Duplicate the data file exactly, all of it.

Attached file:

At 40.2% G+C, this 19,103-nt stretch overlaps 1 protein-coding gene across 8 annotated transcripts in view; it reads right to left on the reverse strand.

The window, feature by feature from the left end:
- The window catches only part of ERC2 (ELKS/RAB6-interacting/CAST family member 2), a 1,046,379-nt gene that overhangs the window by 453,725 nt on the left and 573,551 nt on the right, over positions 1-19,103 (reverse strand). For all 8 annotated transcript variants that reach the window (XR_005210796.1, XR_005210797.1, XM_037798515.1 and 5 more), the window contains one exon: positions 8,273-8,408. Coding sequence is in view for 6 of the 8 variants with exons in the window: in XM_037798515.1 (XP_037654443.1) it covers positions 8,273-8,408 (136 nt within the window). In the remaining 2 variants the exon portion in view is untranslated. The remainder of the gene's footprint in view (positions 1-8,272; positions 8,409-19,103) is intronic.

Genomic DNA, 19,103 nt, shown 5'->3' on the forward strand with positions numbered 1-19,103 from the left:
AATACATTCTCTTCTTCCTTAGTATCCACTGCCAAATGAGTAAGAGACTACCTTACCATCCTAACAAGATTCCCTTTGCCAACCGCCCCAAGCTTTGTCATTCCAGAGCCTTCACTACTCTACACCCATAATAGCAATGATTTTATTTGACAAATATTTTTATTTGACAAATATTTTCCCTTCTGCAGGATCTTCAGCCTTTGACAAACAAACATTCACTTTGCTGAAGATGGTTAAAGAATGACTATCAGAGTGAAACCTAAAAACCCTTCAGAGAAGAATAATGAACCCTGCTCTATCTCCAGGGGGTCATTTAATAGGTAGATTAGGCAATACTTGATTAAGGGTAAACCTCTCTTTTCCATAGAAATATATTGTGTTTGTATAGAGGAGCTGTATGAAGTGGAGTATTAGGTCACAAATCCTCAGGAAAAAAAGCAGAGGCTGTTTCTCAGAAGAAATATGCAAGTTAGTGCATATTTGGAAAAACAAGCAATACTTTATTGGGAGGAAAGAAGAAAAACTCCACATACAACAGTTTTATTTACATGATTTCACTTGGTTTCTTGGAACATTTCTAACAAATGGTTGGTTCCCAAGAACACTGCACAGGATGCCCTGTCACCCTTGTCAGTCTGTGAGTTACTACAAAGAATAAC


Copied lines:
At 40.2% G+C, this 19,103-nt stretch overlaps 1 protein-coding gene across 8 annotated transcripts in view; it reads right to left on the reverse strand.

The window, feature by feature from the left end:
- The window catches only part of ERC2 (ELKS/RAB6-interacting/CAST family member 2), a 1,046,379-nt gene that overhangs the window by 453,725 nt on the left and 573,551 nt on the right, over positions 1-19,103 (reverse strand). For all 8 annotated transcript variants that reach the window (XR_005210796.1, XR_005210797.1, XM_037798515.1 and 5 more), the window contains one exon: positions 8,273-8,408. Coding sequence is in view for 6 of the 8 variants with exons in the window: in XM_037798515.1 (XP_037654443.1) it covers positions 8,273-8,408 (136 nt within the window). In the remaining 2 variants the exon portion in view is untranslated. The remainder of the gene's footprint in view (positions 1-8,272; positions 8,409-19,103) is intronic.

Genomic DNA, 19,103 nt, shown 5'->3' on the forward strand with positions numbered 1-19,103 from the left:
AATACATTCTCTTCTTCCTTAGTATCCACTGCCAAATGAGTAAGAGACTACCTTACCATCCTAACAAGATTCCCTTTGCCAACCGCCCCAAGCTTTGTCATTCCAGAGCCTTCACTACTCTACACCCATAATAGCAATGATTTTATTTGACAAATATTTTTATTTGACAAATATTTTCCCTTCTGCAGGATCTTCAGCCTTTGACAAACAAACATTCACTTTGCTGAAGATGGTTAAAGAATGACTATCAGAGTGAAACCTAAAAACCCTTCAGAGAAGAATAATGAACCCTGCTCTATCTCCAGGGGGTCATTTAATAGGTAGATTAGGCAATACTTGATTAAGGGTAAACCTCTCTTTTCCATAGAAATATATTGTGTTTGTATAGAGGAGCTGTATGAAGTGGAGTATTAGGTCACAAATCCTCAGGAAAAAAAGCAGAGGCTGTTTCTCAGAAGAAATATGCAAGTTAGTGCATATTTGGAAAAACAAGCAATACTTTATTGGGAGGAAAGAAGAAAAACTCCACATACAACAGTTTTATTTACATGATTTCACTTGGTTTCTTGGAACATTTCTAACAAATGGTTGGTTCCCAAGAACACTGCACAGGATGCCCTGTCACCCTTGTCAGTCTGTGAGTTACTACAAAGAATAAC